Canadian vs. Coast Starlight: Which is the better train?

Posted by Fred Frailey
on Tuesday, August 16, 2011

I began toying with this thorny question yesterday, presuming my own conclusion about the two long-distance trains I have ridden most recently. The more I thought about it, however, the less certain I became about the outcome. So follow along, and let’s see where our thoughts lead us. I will use eight criteria. Feel free to add your own, and please chime in.
Esthetics. Hands down, this goes to the Canadian. To step inside this immaculate, 56-year-old equipment is to walk into a time machine. To watch the train round a curve from the rear dome is breathtaking. Against that, the Coast Starlight is just another Superliner train. Esthetics are an intangible. Maybe they don’t matter to you. They do to me.
Scheduling and passenger convenience. The Coast Starlight wins this one. The Canadian’s schedule was lengthened from three nights to four nights out a couple of years ago simply to add more recovery time. Frankly, that’s one night too many. VIA Rail should have argued harder with host railroad Canadian National to operate the train more reliably on its former schedule. The Starlight is scheduled to serve Los Angeles, San Francisco, Portland, and Seattle at convenient hours. There’s not much about it that I would change, even if I could.
Food. If you simply compare dining car menus, the Canadian offers more variety, with lunch and dinner entrees that change daily. But the Starlight offers sleeping car passengers a similar cuisine in the Pacific Parlour Car that is every bit as delicious. And at the most basic level, the Starlight wins the hamburger test. Its hamburger is a classic rendition of the ageless American sandwich. The Canadian’s “angus burger” is . . . how do I begin? Let me just say that if you call it a “burger” but the customer can’t pick it up and eat it, you ought to call it something else. Bottom line: I declare a tie in the Kitchen Department.
Scenery. I’m going to give it to the Coast Starlight. The Canadian goes around the mountains more than it goes through them. Personally, I like to see the prairies of Saskatchewan and Manitoba, but I guess my tastes are unusual. And the lake country of Northern Ontario bores me after eight hours. In contrast, the Coast Starlight is a scenic delight almost from one end of its journey to the other.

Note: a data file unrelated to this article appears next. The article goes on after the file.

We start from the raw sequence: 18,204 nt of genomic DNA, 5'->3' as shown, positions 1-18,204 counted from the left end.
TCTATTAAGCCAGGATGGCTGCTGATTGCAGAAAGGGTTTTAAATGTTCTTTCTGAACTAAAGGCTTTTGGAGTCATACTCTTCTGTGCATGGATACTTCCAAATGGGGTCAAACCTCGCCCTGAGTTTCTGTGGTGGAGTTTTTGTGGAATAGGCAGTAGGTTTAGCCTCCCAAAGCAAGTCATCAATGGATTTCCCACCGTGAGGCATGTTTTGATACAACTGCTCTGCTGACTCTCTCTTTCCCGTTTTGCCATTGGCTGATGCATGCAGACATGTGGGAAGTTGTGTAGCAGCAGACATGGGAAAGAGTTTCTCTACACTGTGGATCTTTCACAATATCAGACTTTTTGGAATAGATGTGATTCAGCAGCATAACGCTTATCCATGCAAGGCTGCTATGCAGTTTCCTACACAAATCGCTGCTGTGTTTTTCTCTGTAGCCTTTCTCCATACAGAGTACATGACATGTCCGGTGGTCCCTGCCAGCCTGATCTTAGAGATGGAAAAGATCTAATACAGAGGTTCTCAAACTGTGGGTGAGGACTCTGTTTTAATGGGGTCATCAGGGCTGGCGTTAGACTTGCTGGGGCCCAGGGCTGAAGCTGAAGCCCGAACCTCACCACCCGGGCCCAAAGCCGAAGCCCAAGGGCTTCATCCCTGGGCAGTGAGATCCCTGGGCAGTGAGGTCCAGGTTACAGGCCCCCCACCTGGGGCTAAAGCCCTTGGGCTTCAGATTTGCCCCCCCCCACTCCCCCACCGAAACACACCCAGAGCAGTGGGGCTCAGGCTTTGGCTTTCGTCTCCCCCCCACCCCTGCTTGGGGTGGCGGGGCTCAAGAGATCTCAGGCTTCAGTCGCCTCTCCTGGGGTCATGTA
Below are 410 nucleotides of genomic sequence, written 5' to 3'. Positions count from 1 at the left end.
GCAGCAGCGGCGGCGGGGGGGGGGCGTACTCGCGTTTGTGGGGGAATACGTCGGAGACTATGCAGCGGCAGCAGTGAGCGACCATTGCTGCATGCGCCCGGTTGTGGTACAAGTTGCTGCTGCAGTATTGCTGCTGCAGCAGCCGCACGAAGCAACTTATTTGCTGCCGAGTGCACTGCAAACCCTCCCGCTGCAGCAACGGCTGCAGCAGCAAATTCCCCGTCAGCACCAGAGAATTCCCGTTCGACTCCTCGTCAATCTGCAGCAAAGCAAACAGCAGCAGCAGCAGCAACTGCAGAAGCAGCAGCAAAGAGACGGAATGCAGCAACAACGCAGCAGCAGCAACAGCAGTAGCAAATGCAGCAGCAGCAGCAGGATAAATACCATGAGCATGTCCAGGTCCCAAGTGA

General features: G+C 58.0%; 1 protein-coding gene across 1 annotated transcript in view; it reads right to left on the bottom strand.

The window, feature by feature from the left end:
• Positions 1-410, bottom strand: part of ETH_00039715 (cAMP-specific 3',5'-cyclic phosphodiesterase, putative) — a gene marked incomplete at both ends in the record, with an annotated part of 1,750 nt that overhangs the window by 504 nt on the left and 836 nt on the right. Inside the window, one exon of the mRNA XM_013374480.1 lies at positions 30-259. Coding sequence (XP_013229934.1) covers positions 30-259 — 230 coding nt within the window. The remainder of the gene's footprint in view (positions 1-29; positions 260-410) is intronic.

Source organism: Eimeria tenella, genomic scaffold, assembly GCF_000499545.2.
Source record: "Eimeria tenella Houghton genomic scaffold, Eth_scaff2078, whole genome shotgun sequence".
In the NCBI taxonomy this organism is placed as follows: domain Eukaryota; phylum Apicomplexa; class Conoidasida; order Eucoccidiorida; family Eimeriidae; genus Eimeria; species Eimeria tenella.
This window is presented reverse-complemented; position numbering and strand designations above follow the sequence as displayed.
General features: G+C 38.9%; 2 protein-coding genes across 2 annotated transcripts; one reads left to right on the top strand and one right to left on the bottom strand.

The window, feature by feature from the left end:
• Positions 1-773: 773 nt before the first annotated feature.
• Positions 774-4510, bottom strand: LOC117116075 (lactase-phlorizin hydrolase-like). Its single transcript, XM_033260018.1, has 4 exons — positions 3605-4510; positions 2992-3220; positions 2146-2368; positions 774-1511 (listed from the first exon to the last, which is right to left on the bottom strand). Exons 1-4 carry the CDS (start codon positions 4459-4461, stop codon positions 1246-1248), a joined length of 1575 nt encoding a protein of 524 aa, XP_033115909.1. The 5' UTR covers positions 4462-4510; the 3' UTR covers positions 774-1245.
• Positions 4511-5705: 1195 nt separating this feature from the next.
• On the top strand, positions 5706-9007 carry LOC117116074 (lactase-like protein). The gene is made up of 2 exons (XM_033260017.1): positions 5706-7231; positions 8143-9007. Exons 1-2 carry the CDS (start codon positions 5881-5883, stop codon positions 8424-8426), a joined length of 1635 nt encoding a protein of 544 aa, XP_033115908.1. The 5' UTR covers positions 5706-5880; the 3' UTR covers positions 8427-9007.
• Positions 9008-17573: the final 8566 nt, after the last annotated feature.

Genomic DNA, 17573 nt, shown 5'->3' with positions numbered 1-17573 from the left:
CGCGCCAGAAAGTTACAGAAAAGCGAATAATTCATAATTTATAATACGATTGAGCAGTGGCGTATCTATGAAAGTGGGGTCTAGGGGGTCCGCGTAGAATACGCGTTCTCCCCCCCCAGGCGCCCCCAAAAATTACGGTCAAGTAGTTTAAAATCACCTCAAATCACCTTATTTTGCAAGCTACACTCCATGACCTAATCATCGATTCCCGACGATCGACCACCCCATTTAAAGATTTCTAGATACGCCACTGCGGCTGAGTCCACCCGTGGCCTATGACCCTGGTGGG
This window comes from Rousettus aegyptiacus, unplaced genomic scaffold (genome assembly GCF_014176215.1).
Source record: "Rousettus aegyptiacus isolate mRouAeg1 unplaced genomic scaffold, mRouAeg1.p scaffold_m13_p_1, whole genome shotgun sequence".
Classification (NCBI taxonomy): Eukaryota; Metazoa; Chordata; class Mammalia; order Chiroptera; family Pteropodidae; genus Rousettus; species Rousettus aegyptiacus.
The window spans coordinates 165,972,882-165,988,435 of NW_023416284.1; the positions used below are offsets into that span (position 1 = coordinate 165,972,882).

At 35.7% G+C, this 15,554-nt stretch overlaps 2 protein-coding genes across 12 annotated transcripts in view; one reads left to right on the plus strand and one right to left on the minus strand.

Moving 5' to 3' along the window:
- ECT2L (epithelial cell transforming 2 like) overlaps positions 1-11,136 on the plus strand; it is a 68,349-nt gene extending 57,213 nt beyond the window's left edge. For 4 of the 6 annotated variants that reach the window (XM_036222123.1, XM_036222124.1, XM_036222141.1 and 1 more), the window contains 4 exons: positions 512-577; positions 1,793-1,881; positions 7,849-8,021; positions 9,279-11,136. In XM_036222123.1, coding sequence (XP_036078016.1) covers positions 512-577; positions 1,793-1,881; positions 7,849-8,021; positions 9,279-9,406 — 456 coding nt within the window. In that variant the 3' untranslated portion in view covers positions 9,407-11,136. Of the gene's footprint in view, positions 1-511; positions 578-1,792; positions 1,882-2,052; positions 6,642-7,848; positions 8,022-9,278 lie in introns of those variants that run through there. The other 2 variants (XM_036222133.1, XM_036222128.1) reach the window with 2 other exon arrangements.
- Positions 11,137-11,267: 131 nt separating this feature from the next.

Cost. I comparison-priced a double bedroom on the Canadian to a deluxe bedroom on the Starlight, based on the same departure date in early November, and then calculated a cost per mile. For the Canadian, the price comes to 94 cents a mile in Canadian dollars for a refundable ticket, and 86 cents for a discounted ticket. The Coast Starlight costs (are you ready for this?) 33 cents per mile. When you price the Canadian in U.S. dollars, the cost difference is even more striking. You get way more bang for your buck on the Starlight.
Hospitality. Amtrak’s long distance trains need on-board service directors. The Canadian has them, and I think it makes all the difference in the attitude of employees to those they are paid to serve. To put it another way, graciousness, courtesy, and service with a smile is luck-of-the-draw on the Starlight, but what everyone gets on the Canadian.
Comfort. Have you ever seen the mattress used on the open-section berths of the Canadian? And, oh, those pillows. You could think you are in your own bed at home. Mattresses in the bedrooms are almost as comfortable. Compare them to the slender slab that Amtrak calls a mattress in its Superliner cars. You may as well sleep on the floor. The Canadian provides a comforter at bedtime, the Coast Starlight a threadbare blanket. There are other ways to measure comfort. How many places can you go to relax onboard, other than your room? On the Canadian, any one of the four dome cars on this train and the glass-roofed lounge that shuttles between Vancouver and Edmonton, Alta. On the Starlight, either the Sightseer Lounge or the Pacific Parlour Car. The Canadian is the clear comfort winner.

Railroading. What makes a train so enjoyable to me is the chance it provides to watch a railroad at work. You can do so far easier on the Canadian. You encounter far more Canadian National freight trains on the Canadian than you do Union Pacific or BNSF Railway freights on the Coast Starlight. As for where you watch a railroad at work, what can compare to a Budd-built dome car? The answer is, nothing can.
And the winner is . . . . The Canadian, but by a hair. By my criteria, it is superior in four categories, the Starlight in three, and the two trains tie for food. There are some things about both services that neither Amtrak nor VIA Rail can change. You cannot move the Cascades to Saskatchewan, for instance, or bring back to Amtrak trains the dome cars it so casually retired many years ago. But just improving the quality of on-board service a little bit, perhaps through better supervision (and thicker mattresses), could make the Coast Starlight a clear winner, in my opinion.
But that’s just my opinion. What’s yours? — Fred W. Frailey

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